During Saturdays meeting both Perry and Cruz will have an opportunity to address potential donors and if they are successful that they may just increase their appeals to prominent Jewish donors across the nation.
Other Republican with presidential will also be attending the event, including Indiana Gov. Mike Pence, South Carolina’s Sen. Lindsey Graham, former NY Governor George Pataki.
Despite their great effort they are at the bottom of the most polls, and Cruz’s presidential campaign is also not working in the recent polls.
There are more than 800 people who have already contributed at least minimum $1,000 required to attend the conference.
The speech of Candidates comprise only part of the Republican Jewish Coalition three day confab, and thus giving them plenty of time to strongly present their points.
The majority of the Republican donors are deeply split. While some groups have expresses interest in Bush, Rubio, Cruz and Walker.
Ron Bloom, California GOP donor said, “I’ll commit to four of five of them financially because I love them all — and we’ll see who comes out on top.”
Mark McNulty, Republican Jewish Coalition spokesman, said that the donors will not only look at the intention of candidates to stop nuclear Iran, but also how their intent on winning the general election. Republicans are coming after two consecutive losses, so it’s essential that the candidate donors decide on backing can make a strong argument against Secretary Clinton.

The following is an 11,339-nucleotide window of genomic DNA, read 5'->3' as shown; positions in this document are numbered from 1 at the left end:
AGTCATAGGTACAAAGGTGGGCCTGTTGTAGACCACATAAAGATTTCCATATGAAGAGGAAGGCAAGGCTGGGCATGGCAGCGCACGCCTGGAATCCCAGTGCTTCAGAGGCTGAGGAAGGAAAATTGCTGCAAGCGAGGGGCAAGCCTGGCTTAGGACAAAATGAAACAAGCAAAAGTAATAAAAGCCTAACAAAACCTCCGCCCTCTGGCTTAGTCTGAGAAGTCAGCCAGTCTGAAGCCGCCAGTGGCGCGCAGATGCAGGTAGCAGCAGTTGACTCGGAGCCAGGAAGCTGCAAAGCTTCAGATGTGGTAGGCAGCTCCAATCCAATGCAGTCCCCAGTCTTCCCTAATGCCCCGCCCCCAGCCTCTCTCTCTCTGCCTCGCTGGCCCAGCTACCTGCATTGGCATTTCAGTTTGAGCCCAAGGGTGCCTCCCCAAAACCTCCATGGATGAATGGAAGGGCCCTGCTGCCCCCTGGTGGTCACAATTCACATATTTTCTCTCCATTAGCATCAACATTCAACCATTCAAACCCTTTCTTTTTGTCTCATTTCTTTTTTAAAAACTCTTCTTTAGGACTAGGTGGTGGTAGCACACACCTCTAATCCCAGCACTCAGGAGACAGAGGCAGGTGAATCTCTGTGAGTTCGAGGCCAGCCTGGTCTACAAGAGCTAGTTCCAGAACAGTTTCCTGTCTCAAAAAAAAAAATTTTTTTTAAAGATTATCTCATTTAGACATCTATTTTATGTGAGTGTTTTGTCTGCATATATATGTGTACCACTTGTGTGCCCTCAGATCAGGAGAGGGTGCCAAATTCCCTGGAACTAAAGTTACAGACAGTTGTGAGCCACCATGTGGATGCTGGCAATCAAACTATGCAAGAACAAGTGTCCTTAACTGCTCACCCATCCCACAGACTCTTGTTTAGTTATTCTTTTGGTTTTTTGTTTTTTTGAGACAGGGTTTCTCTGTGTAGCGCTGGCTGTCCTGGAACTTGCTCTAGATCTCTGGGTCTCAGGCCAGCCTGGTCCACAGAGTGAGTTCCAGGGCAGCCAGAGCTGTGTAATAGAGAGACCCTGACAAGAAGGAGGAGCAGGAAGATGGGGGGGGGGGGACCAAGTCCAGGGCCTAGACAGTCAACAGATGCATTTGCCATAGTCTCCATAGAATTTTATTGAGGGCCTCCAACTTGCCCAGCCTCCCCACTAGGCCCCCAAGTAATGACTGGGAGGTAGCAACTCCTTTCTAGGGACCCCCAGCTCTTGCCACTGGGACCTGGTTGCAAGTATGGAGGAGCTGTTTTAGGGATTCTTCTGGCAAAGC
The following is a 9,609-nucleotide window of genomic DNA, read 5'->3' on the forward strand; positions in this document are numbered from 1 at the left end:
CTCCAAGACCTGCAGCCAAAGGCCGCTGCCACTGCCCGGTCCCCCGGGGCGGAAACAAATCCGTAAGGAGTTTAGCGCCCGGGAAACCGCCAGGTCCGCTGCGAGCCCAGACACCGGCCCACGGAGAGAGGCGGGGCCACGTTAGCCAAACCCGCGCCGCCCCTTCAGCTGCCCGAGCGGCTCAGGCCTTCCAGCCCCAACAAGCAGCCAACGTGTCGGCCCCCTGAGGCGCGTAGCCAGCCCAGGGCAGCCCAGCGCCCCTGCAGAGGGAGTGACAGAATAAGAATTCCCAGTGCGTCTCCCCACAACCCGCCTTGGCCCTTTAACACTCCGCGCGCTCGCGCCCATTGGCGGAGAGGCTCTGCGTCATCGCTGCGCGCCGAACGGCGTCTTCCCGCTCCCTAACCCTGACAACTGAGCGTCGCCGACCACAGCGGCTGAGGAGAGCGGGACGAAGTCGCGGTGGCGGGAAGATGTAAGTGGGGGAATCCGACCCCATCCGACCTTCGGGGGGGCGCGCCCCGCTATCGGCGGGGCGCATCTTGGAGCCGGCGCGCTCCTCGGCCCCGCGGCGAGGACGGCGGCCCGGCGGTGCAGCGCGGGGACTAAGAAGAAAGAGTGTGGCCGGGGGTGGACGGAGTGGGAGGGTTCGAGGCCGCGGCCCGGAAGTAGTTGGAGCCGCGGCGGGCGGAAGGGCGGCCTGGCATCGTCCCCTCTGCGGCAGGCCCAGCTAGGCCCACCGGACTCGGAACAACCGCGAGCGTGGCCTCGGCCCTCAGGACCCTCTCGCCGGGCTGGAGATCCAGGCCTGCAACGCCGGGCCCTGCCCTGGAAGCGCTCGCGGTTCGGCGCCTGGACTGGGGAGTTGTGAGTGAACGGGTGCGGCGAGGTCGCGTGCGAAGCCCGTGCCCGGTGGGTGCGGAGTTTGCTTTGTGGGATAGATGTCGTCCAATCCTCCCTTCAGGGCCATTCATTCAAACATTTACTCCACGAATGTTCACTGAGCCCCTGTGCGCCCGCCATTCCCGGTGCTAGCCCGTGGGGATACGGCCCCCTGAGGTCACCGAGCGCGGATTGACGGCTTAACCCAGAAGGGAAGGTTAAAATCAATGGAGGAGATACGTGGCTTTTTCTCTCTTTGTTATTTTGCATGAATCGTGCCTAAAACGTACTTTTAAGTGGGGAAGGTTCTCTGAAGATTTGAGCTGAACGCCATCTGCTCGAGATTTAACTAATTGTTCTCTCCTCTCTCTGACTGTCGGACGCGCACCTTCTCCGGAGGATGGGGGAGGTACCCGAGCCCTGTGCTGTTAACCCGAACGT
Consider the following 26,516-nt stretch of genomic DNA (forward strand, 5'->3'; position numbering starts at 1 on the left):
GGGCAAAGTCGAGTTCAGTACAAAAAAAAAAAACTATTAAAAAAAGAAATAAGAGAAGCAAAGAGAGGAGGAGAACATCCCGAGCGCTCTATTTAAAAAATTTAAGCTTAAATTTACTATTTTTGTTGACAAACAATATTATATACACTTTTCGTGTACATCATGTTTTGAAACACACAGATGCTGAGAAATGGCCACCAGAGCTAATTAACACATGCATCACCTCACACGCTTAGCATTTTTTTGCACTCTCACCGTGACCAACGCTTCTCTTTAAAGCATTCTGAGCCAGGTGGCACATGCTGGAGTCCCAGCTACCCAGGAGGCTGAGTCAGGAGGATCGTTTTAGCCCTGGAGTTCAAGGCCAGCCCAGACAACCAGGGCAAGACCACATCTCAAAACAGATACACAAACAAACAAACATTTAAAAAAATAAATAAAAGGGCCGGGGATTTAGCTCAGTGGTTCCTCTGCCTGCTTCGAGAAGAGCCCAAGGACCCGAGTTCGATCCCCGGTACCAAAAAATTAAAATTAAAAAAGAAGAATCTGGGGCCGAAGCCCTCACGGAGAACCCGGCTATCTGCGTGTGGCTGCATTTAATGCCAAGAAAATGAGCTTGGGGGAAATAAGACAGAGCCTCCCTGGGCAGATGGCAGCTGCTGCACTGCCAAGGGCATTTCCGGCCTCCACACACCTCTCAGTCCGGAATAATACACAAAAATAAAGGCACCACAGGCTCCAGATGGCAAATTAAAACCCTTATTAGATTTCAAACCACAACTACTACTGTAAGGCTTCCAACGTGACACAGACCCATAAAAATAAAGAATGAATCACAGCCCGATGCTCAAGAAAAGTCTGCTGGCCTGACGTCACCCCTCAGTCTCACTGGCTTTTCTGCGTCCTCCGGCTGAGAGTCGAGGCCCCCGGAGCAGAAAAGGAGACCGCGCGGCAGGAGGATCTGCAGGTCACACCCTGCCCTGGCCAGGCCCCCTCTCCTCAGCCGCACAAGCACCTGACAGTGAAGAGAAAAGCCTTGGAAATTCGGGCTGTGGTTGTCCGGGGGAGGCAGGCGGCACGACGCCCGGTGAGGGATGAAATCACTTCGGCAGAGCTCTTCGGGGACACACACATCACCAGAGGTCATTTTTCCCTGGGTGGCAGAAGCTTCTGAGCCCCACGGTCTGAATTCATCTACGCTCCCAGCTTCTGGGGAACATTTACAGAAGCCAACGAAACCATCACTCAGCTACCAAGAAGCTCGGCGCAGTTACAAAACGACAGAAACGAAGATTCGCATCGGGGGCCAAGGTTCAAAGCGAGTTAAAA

Nick Muzin, Cruz’s senior adviser said, its precisely the case Cruz hopes to make, he insists that among all the candidates he is by far strongest ally of Israel. In their quest to find “somebody who has the best shot at defeating Hillary and also who’s going to be a strong advocate for Israel,” Cruz is the RJC’s best bet.
Lee Zeldin, the only Republican serving in the 114th Congress, believes that progress must be done in the future so that Jewish representatives increase in number. Numbers don’t lie and when it comes to Jewish support, Republicans area at a disadvantage. Jewish population sways disproportionately Democratic.
In 2008, 78 percent of Jewish population voted democratic nominee, in 2012 the enthusiast decreased to only 69 percent. Zeldin believes that it will continue as more and more Jews are now starting to vote Republicans.